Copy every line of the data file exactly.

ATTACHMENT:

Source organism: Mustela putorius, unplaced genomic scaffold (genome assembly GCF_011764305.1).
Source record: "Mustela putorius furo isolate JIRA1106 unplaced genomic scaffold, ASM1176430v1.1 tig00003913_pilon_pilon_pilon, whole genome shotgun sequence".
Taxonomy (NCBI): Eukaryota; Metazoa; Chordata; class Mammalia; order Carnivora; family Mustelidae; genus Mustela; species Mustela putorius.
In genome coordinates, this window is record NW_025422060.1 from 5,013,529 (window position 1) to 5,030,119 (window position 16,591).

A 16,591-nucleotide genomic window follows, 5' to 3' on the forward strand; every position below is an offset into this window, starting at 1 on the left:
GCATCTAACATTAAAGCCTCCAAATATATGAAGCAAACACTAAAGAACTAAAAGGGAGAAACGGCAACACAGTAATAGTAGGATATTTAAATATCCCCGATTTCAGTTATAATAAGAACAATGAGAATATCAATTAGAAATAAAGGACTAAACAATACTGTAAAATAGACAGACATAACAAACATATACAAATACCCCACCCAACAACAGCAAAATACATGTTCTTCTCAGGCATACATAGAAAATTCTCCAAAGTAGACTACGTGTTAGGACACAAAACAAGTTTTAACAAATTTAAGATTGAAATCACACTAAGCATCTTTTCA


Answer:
Source organism: Mustela putorius, unplaced genomic scaffold (genome assembly GCF_011764305.1).
Source record: "Mustela putorius furo isolate JIRA1106 unplaced genomic scaffold, ASM1176430v1.1 tig00003913_pilon_pilon_pilon, whole genome shotgun sequence".
Taxonomy (NCBI): Eukaryota; Metazoa; Chordata; class Mammalia; order Carnivora; family Mustelidae; genus Mustela; species Mustela putorius.
In genome coordinates, this window is record NW_025422060.1 from 5,013,529 (window position 1) to 5,030,119 (window position 16,591).

A 16,591-nucleotide genomic window follows, 5' to 3' on the forward strand; every position below is an offset into this window, starting at 1 on the left:
GCATCTAACATTAAAGCCTCCAAATATATGAAGCAAACACTAAAGAACTAAAAGGGAGAAACGGCAACACAGTAATAGTAGGATATTTAAATATCCCCGATTTCAGTTATAATAAGAACAATGAGAATATCAATTAGAAATAAAGGACTAAACAATACTGTAAAATAGACAGACATAACAAACATATACAAATACCCCACCCAACAACAGCAAAATACATGTTCTTCTCAGGCATACATAGAAAATTCTCCAAAGTAGACTACGTGTTAGGACACAAAACAAGTTTTAACAAATTTAAGATTGAAATCACACTAAGCATCTTTTCA